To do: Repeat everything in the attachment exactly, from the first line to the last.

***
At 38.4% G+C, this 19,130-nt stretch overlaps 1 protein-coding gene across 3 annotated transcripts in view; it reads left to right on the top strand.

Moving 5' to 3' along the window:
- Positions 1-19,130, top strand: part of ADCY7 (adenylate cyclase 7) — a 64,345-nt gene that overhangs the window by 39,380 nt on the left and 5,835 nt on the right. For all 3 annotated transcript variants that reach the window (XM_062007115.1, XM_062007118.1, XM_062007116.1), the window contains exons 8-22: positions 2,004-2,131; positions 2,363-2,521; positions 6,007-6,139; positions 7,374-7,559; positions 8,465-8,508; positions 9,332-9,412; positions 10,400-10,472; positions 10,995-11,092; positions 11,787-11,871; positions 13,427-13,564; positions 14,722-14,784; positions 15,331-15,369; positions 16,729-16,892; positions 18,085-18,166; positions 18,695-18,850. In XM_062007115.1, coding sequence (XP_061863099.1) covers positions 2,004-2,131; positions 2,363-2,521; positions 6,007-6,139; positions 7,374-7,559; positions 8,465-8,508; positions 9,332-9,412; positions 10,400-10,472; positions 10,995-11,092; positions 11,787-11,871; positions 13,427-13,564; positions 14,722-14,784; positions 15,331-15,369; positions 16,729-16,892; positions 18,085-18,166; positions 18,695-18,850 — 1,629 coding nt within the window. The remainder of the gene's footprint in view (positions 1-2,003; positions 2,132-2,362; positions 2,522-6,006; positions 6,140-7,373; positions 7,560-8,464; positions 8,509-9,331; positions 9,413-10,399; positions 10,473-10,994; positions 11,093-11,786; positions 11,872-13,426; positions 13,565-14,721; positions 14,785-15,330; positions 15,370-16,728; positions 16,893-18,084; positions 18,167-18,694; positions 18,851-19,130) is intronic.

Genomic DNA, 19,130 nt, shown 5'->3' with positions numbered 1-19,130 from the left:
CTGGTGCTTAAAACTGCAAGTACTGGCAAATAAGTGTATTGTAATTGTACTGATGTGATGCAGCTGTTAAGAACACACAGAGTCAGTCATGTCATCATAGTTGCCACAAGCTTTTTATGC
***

At 38.4% G+C, this 19,130-nt stretch overlaps 1 protein-coding gene across 3 annotated transcripts in view; it reads left to right on the top strand.

Moving 5' to 3' along the window:
- Positions 1-19,130, top strand: part of ADCY7 (adenylate cyclase 7) — a 64,345-nt gene that overhangs the window by 39,380 nt on the left and 5,835 nt on the right. For all 3 annotated transcript variants that reach the window (XM_062007115.1, XM_062007118.1, XM_062007116.1), the window contains exons 8-22: positions 2,004-2,131; positions 2,363-2,521; positions 6,007-6,139; positions 7,374-7,559; positions 8,465-8,508; positions 9,332-9,412; positions 10,400-10,472; positions 10,995-11,092; positions 11,787-11,871; positions 13,427-13,564; positions 14,722-14,784; positions 15,331-15,369; positions 16,729-16,892; positions 18,085-18,166; positions 18,695-18,850. In XM_062007115.1, coding sequence (XP_061863099.1) covers positions 2,004-2,131; positions 2,363-2,521; positions 6,007-6,139; positions 7,374-7,559; positions 8,465-8,508; positions 9,332-9,412; positions 10,400-10,472; positions 10,995-11,092; positions 11,787-11,871; positions 13,427-13,564; positions 14,722-14,784; positions 15,331-15,369; positions 16,729-16,892; positions 18,085-18,166; positions 18,695-18,850 — 1,629 coding nt within the window. The remainder of the gene's footprint in view (positions 1-2,003; positions 2,132-2,362; positions 2,522-6,006; positions 6,140-7,373; positions 7,560-8,464; positions 8,509-9,331; positions 9,413-10,399; positions 10,473-10,994; positions 11,093-11,786; positions 11,872-13,426; positions 13,565-14,721; positions 14,785-15,330; positions 15,370-16,728; positions 16,893-18,084; positions 18,167-18,694; positions 18,851-19,130) is intronic.

Genomic DNA, 19,130 nt, shown 5'->3' with positions numbered 1-19,130 from the left:
CTGGTGCTTAAAACTGCAAGTACTGGCAAATAAGTGTATTGTAATTGTACTGATGTGATGCAGCTGTTAAGAACACACAGAGTCAGTCATGTCATCATAGTTGCCACAAGCTTTTTATGC